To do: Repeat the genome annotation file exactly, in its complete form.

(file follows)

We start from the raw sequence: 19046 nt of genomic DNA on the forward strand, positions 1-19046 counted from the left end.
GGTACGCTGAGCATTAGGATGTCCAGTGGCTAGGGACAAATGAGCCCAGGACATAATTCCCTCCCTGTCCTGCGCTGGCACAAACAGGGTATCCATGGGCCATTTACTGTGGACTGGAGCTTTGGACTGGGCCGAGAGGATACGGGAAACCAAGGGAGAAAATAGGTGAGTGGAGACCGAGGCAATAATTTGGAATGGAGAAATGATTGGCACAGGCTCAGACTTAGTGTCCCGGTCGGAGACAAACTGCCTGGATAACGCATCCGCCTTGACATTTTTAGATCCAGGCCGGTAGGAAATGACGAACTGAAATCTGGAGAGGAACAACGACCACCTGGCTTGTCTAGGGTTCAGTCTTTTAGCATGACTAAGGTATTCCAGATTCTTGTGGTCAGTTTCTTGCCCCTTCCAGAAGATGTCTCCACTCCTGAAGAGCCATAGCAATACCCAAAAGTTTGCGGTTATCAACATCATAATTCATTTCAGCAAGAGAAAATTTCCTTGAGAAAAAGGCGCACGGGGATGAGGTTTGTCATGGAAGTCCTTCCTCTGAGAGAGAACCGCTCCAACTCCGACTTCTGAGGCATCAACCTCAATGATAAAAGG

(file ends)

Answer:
We start from the raw sequence: 19046 nt of genomic DNA on the forward strand, positions 1-19046 counted from the left end.
GGTACGCTGAGCATTAGGATGTCCAGTGGCTAGGGACAAATGAGCCCAGGACATAATTCCCTCCCTGTCCTGCGCTGGCACAAACAGGGTATCCATGGGCCATTTACTGTGGACTGGAGCTTTGGACTGGGCCGAGAGGATACGGGAAACCAAGGGAGAAAATAGGTGAGTGGAGACCGAGGCAATAATTTGGAATGGAGAAATGATTGGCACAGGCTCAGACTTAGTGTCCCGGTCGGAGACAAACTGCCTGGATAACGCATCCGCCTTGACATTTTTAGATCCAGGCCGGTAGGAAATGACGAACTGAAATCTGGAGAGGAACAACGACCACCTGGCTTGTCTAGGGTTCAGTCTTTTAGCATGACTAAGGTATTCCAGATTCTTGTGGTCAGTTTCTTGCCCCTTCCAGAAGATGTCTCCACTCCTGAAGAGCCATAGCAATACCCAAAAGTTTGCGGTTATCAACATCATAATTCATTTCAGCAAGAGAAAATTTCCTTGAGAAAAAGGCGCACGGGGATGAGGTTTGTCATGGAAGTCCTTCCTCTGAGAGAGAACCGCTCCAACTCCGACTTCTGAGGCATCAACCTCAATGATAAAAGG